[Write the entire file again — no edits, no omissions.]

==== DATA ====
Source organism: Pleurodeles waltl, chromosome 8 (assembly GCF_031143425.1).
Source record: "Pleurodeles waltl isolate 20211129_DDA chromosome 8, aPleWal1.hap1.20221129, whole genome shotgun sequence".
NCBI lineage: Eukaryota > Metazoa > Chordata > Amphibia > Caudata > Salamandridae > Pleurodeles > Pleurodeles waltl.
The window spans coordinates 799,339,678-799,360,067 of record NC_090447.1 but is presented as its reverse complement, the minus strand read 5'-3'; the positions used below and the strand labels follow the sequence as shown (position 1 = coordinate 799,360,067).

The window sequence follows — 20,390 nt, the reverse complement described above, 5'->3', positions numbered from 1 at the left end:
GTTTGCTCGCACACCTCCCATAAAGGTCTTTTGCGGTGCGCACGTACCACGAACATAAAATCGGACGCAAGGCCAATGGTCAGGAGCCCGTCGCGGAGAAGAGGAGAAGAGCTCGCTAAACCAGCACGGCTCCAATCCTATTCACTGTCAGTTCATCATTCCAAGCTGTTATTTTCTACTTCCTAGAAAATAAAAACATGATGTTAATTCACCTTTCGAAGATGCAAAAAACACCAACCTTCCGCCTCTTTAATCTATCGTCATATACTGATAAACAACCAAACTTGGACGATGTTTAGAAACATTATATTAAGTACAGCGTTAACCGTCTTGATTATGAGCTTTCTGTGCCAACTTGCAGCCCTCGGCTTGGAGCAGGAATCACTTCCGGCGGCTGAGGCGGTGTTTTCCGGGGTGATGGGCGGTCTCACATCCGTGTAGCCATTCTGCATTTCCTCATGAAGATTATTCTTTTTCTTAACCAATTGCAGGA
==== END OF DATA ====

Source organism: Pleurodeles waltl, chromosome 8 (assembly GCF_031143425.1).
Source record: "Pleurodeles waltl isolate 20211129_DDA chromosome 8, aPleWal1.hap1.20221129, whole genome shotgun sequence".
NCBI lineage: Eukaryota > Metazoa > Chordata > Amphibia > Caudata > Salamandridae > Pleurodeles > Pleurodeles waltl.
The window spans coordinates 799,339,678-799,360,067 of record NC_090447.1 but is presented as its reverse complement, the minus strand read 5'-3'; the positions used below and the strand labels follow the sequence as shown (position 1 = coordinate 799,360,067).

The window sequence follows — 20,390 nt, the reverse complement described above, 5'->3', positions numbered from 1 at the left end:
GTTTGCTCGCACACCTCCCATAAAGGTCTTTTGCGGTGCGCACGTACCACGAACATAAAATCGGACGCAAGGCCAATGGTCAGGAGCCCGTCGCGGAGAAGAGGAGAAGAGCTCGCTAAACCAGCACGGCTCCAATCCTATTCACTGTCAGTTCATCATTCCAAGCTGTTATTTTCTACTTCCTAGAAAATAAAAACATGATGTTAATTCACCTTTCGAAGATGCAAAAAACACCAACCTTCCGCCTCTTTAATCTATCGTCATATACTGATAAACAACCAAACTTGGACGATGTTTAGAAACATTATATTAAGTACAGCGTTAACCGTCTTGATTATGAGCTTTCTGTGCCAACTTGCAGCCCTCGGCTTGGAGCAGGAATCACTTCCGGCGGCTGAGGCGGTGTTTTCCGGGGTGATGGGCGGTCTCACATCCGTGTAGCCATTCTGCATTTCCTCATGAAGATTATTCTTTTTCTTAACCAATTGCAGGA